Assessment of production and marketing system of goats in Dale District, Sidama Zone
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Assefa, E. Hawassa University, Awassa (Ethiopia). 2008. Assessment of production and marketing system of goats in Dale District, Sidama Zone. MSc thesis (Animal Production). 170p. Awassa (Ethiopia): Hawassa University.
Permanent link to this item: http://hdl.handle.net/10568/697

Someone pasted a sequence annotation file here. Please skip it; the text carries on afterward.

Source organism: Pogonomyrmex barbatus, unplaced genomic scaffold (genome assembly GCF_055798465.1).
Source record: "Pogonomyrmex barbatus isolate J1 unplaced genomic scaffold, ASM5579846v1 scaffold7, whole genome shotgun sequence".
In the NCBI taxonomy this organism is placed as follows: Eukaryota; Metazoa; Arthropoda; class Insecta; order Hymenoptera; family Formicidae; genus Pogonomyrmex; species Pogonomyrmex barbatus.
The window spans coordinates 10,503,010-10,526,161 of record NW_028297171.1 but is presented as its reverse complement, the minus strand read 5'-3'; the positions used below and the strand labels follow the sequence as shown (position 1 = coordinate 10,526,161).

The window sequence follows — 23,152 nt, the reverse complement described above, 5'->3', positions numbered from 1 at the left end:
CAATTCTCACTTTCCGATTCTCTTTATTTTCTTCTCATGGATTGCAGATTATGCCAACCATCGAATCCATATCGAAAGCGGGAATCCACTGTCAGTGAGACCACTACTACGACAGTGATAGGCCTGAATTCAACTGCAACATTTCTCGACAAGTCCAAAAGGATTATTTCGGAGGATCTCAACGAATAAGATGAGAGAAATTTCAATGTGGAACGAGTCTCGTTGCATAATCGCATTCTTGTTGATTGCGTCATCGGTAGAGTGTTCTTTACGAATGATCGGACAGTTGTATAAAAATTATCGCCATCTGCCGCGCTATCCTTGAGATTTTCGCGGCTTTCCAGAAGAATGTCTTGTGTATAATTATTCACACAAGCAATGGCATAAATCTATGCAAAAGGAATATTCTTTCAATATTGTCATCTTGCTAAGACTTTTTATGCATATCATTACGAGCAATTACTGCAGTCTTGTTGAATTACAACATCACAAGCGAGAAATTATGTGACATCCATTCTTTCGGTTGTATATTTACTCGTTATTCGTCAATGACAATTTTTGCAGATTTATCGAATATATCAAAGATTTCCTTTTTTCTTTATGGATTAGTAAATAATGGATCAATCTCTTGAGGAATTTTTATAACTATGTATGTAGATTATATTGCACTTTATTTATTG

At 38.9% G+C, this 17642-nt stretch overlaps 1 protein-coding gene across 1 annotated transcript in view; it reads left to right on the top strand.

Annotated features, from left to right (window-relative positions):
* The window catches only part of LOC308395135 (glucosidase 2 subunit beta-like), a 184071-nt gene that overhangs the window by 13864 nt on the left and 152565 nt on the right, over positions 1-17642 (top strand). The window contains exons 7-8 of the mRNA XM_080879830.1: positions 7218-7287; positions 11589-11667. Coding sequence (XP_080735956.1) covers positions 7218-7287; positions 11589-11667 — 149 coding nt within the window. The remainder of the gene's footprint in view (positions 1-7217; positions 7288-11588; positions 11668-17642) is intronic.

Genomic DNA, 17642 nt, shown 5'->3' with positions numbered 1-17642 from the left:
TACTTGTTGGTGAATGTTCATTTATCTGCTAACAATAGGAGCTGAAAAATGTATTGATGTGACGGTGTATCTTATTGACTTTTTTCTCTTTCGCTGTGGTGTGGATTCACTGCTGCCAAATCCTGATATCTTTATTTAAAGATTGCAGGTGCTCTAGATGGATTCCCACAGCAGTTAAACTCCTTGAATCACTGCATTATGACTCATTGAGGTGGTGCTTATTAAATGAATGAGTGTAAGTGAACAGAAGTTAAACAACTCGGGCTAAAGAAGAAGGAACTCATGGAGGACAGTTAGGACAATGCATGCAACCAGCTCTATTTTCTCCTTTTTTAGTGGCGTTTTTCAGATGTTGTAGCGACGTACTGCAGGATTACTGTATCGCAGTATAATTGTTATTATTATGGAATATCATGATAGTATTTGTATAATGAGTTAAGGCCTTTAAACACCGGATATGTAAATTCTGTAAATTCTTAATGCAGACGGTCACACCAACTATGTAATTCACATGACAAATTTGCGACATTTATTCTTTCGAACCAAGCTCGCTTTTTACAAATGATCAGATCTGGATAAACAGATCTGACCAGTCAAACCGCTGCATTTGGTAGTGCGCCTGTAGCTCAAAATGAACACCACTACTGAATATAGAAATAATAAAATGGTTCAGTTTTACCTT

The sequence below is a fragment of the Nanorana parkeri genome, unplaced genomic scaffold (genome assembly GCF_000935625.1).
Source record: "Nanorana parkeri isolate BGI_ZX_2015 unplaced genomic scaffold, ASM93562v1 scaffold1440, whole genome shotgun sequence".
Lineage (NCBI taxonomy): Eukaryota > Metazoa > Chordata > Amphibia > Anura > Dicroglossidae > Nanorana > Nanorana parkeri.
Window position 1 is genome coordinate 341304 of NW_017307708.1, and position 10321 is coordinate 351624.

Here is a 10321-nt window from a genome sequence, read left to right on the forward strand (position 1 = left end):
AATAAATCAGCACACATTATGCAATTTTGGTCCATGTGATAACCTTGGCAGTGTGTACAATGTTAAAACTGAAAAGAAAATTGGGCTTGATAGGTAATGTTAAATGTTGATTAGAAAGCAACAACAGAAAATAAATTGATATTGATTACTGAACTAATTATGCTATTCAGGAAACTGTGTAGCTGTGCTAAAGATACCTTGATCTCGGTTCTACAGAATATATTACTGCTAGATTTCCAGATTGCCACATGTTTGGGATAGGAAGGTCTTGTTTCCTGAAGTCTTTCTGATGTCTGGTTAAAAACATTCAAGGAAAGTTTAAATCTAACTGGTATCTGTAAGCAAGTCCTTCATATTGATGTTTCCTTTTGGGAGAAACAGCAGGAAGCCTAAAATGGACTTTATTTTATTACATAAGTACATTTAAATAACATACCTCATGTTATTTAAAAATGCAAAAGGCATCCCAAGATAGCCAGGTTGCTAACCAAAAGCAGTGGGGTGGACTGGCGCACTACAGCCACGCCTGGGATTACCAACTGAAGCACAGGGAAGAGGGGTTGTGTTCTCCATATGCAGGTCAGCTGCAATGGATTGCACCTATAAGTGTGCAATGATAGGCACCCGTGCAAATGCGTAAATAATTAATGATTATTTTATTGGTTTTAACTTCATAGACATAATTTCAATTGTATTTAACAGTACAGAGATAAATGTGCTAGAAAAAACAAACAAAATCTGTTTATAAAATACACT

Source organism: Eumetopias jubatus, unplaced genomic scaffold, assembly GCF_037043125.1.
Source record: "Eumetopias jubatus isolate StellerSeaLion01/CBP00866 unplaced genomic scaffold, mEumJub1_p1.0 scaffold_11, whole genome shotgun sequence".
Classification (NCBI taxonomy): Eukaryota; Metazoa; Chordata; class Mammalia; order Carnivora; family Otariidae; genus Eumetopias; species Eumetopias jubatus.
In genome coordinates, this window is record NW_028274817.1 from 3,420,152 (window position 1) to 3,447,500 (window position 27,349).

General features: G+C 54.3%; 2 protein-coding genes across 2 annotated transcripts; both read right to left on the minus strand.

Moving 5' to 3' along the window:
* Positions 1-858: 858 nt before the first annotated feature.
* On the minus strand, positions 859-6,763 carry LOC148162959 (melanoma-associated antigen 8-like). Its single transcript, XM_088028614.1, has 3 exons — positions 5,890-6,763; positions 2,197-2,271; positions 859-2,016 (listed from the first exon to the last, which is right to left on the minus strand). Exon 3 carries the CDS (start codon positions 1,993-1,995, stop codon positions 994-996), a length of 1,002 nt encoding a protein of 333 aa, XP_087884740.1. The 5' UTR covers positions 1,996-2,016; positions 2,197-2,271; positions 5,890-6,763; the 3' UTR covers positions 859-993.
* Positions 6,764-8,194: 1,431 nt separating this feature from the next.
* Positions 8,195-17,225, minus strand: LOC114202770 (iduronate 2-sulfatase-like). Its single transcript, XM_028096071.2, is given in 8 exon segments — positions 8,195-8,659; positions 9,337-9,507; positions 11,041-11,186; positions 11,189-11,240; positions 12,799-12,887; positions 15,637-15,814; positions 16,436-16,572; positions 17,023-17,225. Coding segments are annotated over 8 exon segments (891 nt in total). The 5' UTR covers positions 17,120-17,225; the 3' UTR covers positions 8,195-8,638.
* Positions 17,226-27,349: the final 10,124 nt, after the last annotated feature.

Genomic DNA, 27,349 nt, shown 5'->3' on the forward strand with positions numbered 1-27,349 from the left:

Production system and marketing study was undertaken using on 120 sample households to identify and describing goat production systems, to determine production potentials, opportunities and challenges of goat’s production and to describe marketing systems. Three The households were drawn from different location and represented three agro-ecologies; Moist Weyina Dega, Dega and Moist Kola. Sampled households were interviewed on socio economic characteristics, flock structure, reproductive performances of goats, feed resources and feeding, routine husbandry management systems and marketing using a pre-tested formal questionnaire. Flock monitoring to identify off take and acquisitions like birth, purchase, transfer and disposal like sales, slaughter, death was carried out for about seven months (September to March). Three primary, one secondary and one terminal markets were studied at Dale, Tula and Hawasa, respectively using Rapid Marketing Appraisal (RMA) technique. The average family size was 7.5± . 247 per household, out of which 5.6% of the households were females and there was no significant difference (p<0.05) in family size among the three-agro ecologies. About 75 % of interviewed male households and 50% female households were literate. The overall mean livestock holdings was 13.1 ±1.16. Among the three-agro ecologies, the average livestock holdings in Moist Kola was significantly higher than in Moist Weyina Dega and Dega. The overall mean goat holdings per household was 5.98 and there is a wider range of variations in flock sizes in agro-ecologies??. The overall mean AWA, AFM, AFK, AKI, was 5.2, 9.7, 14.9, 8.6 and 16 months, respectively. Overall mean litter size was 2.07 and lifetime kidding age (parity) was 13.2 months. AWA in Moist Dega was 6.47± 45 , and was significantly longer (p<0.05) than in Moist Weyina Dega and Moist Kola. Similarly, the average AFM was 16.13 months in Moist Dega, and was significantly longer (P<0.05) than in Moist Kola but. Moist Weyina Dega was intermediate of the two-agro ecologies. AKI was 8.56, 7.27 and 8.57 months in Moist Dega, Moist Weyina Dega and Moist Kola, respectively and varied significant (P<0.05) among the three agro ecologies. Mean LS for Moist Kola and Moist Weyina Dega was significantly(p<0.05) lower than that of Moist Dega. Goats in Moist Kola have shown long lifetime kidding or parity (P) of 16.27 years, which is significantly longer (P<0.05) than that of the other two agroecologies. Feed resources for goats varied among agro ecologies. Shrubs and trees are the major feed sources for free foraging goats in the Moist Kola but, feeds from crop by products, crop residues, enset and fruit parts, vegetables and chat leftovers are the main feed sources for tethered and herded goats of Moist Weyina Dega and Dega. Lack of feed, diseases and marketing are the major constraints affecting goat’s production. The increasing demand for goat meat, the awareness of rural goat herder about the current price and willingness and attempt to carry out small scale goat fattening activities to utilize the current goat market, the conduciveness of the environment and sufficient man power in the three agro ecologies are the encouraging opportunities to improve goats production and marketing.